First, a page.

This is what I would call a very ‘dense’ book, and by that I don’t mean it’s difficult to read. It’s actually quite readable. But unlike many other books of such length, there’s no fluff of unnecessary prose, no lengthy tirades. There are plenty of tirades, against war and stupidity for the most part, but they’re short and to the point. Every word on every page is important and adds to the story. It’s a very rich tale, with sadness, humor, and some real tear-jerking moments near the end.
on April 05, 2012
Russell Grant is a scientist, a geneticist in fact, and the son of a geneticist who helped create the ‘Aquarians’, a new human subspecies able to live in the water, almost like a fish. That’s important because the polar ice caps have melted and the world is almost completely covered in water.
Russell’s lover of many years is Eric Devlin, one of the first Aquarians. Eric can ‘breath’ under water and has skin that will protect him from some of the problems normal humans experience from being in the water for long periods. Eric and Russell are devoted to each other, sharing their lives on the tiny artificial island of Pacifica.
Russell and Eric are pretty happy, living and working on the tiny little artificial island of Pacifica, the brainchild of billionaire Gerald Duquesne. But trouble comes looking for the pair one day, in the form of two strangers who want to hire Russell, his submersible, and especially Eric for a little salvage job. Russell is suspicious, especially when the men won’t discuss the details of what they’re salvaging or what the conditions are, and so he turns down the job. A few days later, Eric goes missing, and Russell is pretty sure the two men are behind it. Thus the adventure begins.
The resourceful Russell tracks down Eric and rides to the rescue. But getting his lover away from the bad guys is just the start of the adventure for these two, as the tiny remnants of humanity seem to be teetering on the edge of a new global conflict.
It’s been a while since I read any of Mel Keegan’s work, but Aquamarine is everything I expect from him. There are two likable guys in love, action, adventure, a little sex, mystery and intrigue. This isn’t great literature, it’s more like classic pulp fiction, but Keegan is a good example of why that style of writing remains so popular. Aquamarine is quite a nice little read, despite a number typos. The only real issue I had with the story were the unanswered questions regarding the technology. The genetic alterations to make the Aquarians I just had to take a leap of faith on. The author goes into a lot of details about other technical aspects of how people are surviving – hydroponic vegetables, chickens, rabbit and fish for protein, etc. – but he leaves out things like where the fuel is coming from, or the rare earth minerals needed to keep producing computer chips. These are minor quibbles in the grand scheme of things, and some readers might not even notice them. As with most science fiction, it’s easy to poke holes in it if you try.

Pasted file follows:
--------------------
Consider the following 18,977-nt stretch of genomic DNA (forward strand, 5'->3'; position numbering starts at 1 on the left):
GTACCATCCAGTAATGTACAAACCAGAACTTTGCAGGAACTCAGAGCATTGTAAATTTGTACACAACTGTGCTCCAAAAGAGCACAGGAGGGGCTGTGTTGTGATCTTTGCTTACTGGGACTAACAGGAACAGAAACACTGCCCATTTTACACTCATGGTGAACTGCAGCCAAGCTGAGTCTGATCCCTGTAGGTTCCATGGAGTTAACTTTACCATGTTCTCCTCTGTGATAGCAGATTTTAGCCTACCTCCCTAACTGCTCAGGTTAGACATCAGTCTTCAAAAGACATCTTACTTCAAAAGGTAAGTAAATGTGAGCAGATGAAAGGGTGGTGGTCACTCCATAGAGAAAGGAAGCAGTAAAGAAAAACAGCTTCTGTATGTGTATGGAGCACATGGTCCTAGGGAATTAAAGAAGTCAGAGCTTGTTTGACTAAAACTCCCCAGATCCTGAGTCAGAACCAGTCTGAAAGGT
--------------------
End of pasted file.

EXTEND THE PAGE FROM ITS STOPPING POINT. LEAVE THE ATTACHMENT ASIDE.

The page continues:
- Games & Consequences (Remastering Jerna #2)
on April 14, 2012
Games & Consequences is essentially a mystery, largely told by Ria. While the reasons and people behind the frame-up are a little more obvious to the reader than they are to Ria and Sila, the police investigator on the case, there’s still enough of a mystery here to keep you reading. Even once Ria figures out that Darr is behind the plot, he still has to prove it. Along the way, as his private life gets exposed, he has to try and convince people that the BDSM sex he enjoys with Jerna is not the same as the abusive relationship that Darr had with Pavine.
While it is a good read, this sequel isn’t quite as good as the first book. It didn’t really tug at me emotionally the way Remastering Jerna. A big part of that is probably that you just know that Ria is going to work it out eventually and rescue Jerna, who isn’t quite as isolated this time, like he was in the first book. Still, it is a very good mystery, so I’m giving it four stars out of five.
- More Fun with Dick and Shane
on April 24, 2012
The houseboy is back, and he’s still in good form. Like the first book, there’s no real plot to this ‘memoir’. It’s mostly in the form of a diary with a few longer stories interspersed in.
‘Gilli’ is a 25 year-old houseboy and submissive ‘boy’ lover to two older ‘daddy’ doms, Dick and Shane. It isn’t always easy for the impulsive and headstrong young man to live up to the expectations his daddies place on him. Gilli has a hard time controlling his emotions, and sometimes jealously or resentment gets the best of him. However, in this sequel, it seems to me that Dick and Shane have mellowed a bit and are somewhat more understanding of Gilli’s feelings of insecurity, although they still don’t stand for any bad behavior and are quick with the spankings when he gets out of line.